It begins, of course, with a model on a set. The model is play-acting some sort of role, projecting emotion and so on. This is not unlike a play or a movie set, but generally with a lot less narrative. There's something going on, though. Cues are being given, so that we may perceive them and interpret those submerged, emotional/whatever, things. This is photographed, in the manner of a movie. A frame is wrapped around a constructed world, the world of the model and the model's play-acting. We then peer through the portal, through that frame, into this world which we know to be false.

If well done, we find ourselves willing to imagine into existence the world the character inhabits. Not the model, but the character the model is playing. We imagine into existence the emotional material, the physical reality of a world, and so on.

It's recognizably different from a documentary photograph, but it covers a great deal of the same material, somehow. Other than "we know the world in the picture to be false" it all seems to be pretty much the same.

The essential feature here, it seems to me, is that we're given a set of perceivable cues from which we construct meaning, from which we construct the fictional world and the meaning of that world. The character is austere, intelligent, wealthy. Or dumb and exciting. Whatever.

There is something fundamental about the way construct meaning from perception. There is something different about being told "Lear gestured angrily" and seeing Lear gesture angrily, something deeply human and satisfying, something which makes fashion photography work. The very functioning of fashion photography is rooted precisely here. Being told that the blouse is sewn from luxurious fabric is somehow not as persuasive as seeing it, as deducing for ourselves that the fabric is, that the fabric feels, luxurious.

What about Avedon and his revealed backdrops, eh? Hmm.


  1. I've always been struck by how, at the high end at least, but also trickling down into the wannabe classes, models all look like the most miserable and depressed tribe on earth, judging by their facial expressions. We're talking permascowls. Rarely can they even work themselves up to a flat affect, let alone crack a smile. Glad rags, eh? Come get some.

  2. What does it say though that fashion photos are far more erotic than anything ever shown in porn, soft or not? That haughty don't-come-near-me attitude in some fashion photography where the model deems not to smile at lowly you must be hitting a nerve, of that I have no doubt. It's convenient that this happens to fulfill an important marketing requirement too, to make us want what we can't have. This is primal, I think.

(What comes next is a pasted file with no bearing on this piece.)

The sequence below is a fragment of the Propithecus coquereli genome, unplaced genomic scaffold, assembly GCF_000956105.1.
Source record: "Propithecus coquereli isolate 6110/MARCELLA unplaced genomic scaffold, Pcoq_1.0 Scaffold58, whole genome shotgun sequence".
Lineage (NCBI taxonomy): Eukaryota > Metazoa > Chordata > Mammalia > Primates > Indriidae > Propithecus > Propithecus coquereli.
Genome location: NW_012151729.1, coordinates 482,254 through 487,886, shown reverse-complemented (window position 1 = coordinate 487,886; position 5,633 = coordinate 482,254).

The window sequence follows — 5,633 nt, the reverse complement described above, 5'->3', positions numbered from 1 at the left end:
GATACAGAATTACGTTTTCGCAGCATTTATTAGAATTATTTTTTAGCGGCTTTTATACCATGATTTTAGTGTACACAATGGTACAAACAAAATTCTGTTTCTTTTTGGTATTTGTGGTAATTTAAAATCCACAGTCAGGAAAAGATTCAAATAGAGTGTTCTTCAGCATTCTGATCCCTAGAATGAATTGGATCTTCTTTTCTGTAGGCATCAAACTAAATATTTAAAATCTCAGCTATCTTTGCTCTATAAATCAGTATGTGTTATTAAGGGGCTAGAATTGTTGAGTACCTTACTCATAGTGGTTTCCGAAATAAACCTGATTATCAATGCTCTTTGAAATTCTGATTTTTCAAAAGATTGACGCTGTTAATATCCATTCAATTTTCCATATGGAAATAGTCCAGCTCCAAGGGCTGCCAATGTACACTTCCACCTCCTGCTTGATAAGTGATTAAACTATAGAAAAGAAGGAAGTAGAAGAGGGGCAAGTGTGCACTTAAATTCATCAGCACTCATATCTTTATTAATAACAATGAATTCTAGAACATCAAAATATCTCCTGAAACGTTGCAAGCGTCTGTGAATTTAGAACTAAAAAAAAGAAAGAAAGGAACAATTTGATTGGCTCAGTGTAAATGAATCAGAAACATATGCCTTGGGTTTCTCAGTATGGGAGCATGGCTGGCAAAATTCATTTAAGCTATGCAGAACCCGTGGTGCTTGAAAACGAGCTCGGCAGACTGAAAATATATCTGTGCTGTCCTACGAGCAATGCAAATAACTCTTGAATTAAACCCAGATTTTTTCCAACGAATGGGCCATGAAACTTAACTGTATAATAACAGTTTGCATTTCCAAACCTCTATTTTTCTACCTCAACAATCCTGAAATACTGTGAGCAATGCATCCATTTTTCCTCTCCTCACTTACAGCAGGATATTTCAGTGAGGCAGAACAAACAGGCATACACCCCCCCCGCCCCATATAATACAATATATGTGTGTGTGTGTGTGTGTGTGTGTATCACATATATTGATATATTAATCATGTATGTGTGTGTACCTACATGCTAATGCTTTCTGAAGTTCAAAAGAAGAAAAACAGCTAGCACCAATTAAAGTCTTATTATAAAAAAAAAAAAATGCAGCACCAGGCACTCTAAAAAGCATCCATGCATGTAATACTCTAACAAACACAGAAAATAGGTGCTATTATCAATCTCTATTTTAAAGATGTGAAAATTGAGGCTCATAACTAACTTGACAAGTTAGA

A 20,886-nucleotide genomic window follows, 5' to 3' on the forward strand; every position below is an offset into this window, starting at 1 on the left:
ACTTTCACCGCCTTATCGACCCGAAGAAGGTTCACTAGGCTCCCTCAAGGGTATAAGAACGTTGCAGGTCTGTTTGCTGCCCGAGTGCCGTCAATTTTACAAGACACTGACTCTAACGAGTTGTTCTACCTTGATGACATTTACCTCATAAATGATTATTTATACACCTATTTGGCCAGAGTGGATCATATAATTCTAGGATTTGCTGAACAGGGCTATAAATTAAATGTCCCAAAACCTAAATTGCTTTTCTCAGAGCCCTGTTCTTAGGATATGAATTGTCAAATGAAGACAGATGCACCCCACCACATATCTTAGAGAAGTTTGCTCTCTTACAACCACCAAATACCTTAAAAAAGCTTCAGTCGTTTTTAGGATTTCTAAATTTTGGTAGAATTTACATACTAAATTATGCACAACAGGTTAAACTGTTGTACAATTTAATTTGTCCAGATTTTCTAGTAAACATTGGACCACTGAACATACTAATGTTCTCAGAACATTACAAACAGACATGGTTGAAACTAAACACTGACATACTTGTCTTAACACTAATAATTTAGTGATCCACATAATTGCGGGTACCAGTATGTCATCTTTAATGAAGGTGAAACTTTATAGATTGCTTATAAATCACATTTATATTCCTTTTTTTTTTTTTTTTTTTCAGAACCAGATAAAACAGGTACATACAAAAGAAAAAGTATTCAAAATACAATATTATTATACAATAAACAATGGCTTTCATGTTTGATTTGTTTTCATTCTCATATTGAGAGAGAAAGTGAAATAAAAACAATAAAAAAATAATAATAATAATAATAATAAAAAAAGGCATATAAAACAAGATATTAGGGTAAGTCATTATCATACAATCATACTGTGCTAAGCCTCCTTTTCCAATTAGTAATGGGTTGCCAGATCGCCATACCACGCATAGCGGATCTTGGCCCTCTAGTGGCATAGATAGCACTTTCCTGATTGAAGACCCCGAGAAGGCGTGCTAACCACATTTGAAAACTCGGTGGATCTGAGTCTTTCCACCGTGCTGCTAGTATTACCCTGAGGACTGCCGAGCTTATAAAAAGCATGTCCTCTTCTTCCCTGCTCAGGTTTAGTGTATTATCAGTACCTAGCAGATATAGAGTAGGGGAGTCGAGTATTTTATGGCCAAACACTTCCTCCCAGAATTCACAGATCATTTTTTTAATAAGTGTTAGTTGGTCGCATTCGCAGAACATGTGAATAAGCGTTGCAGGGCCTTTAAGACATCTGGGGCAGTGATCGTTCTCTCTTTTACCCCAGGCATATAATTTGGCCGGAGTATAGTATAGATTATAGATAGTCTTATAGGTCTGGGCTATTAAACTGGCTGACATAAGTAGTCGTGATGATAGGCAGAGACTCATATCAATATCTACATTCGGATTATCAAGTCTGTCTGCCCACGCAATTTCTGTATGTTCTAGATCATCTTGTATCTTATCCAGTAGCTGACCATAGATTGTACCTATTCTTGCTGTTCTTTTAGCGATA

1. Isn't it just playacting as an object-of-desire? These people *are* desirable as themselves, of course, but they are playing at being a different object of desire, unobtainable and thus even more desirable. As you point out, this serves a marketing purpose, for sure!

      We see the model, we desire her, or him, and we imagine ourselves nevertheless there, in King Lear's Britain.

  3. I believe the cold expression of the models is for marketing not because the indifference makes them desirable, but because if they behaved like regular women, smiling and waving, you might not look at their garments. It's not the models that are for sale, guys. Fashion is a technical field that we mortals are not really party to; my ignorance is only nudged a bit by The Devil Wears Prada and a couple documentaries.

    1. Photographers, as a rule, don't seem to have a firm grasp of how their photographs actually work. I think a great deal of fashion photography is done essentially blind. In a sense they "know what works" but I don't think the team doing the photos and making the ads necessarily has any idea why, or what's going on.

  4. There are internal rules of behaviour in many fields. High fashion models must be seen to be unapproachable. When hockey players fight, they drop their sticks and gloves, a stylized action. Beach volleyball team mates fist bump or otherwise touch each other between points. Guys in offices wear neckties.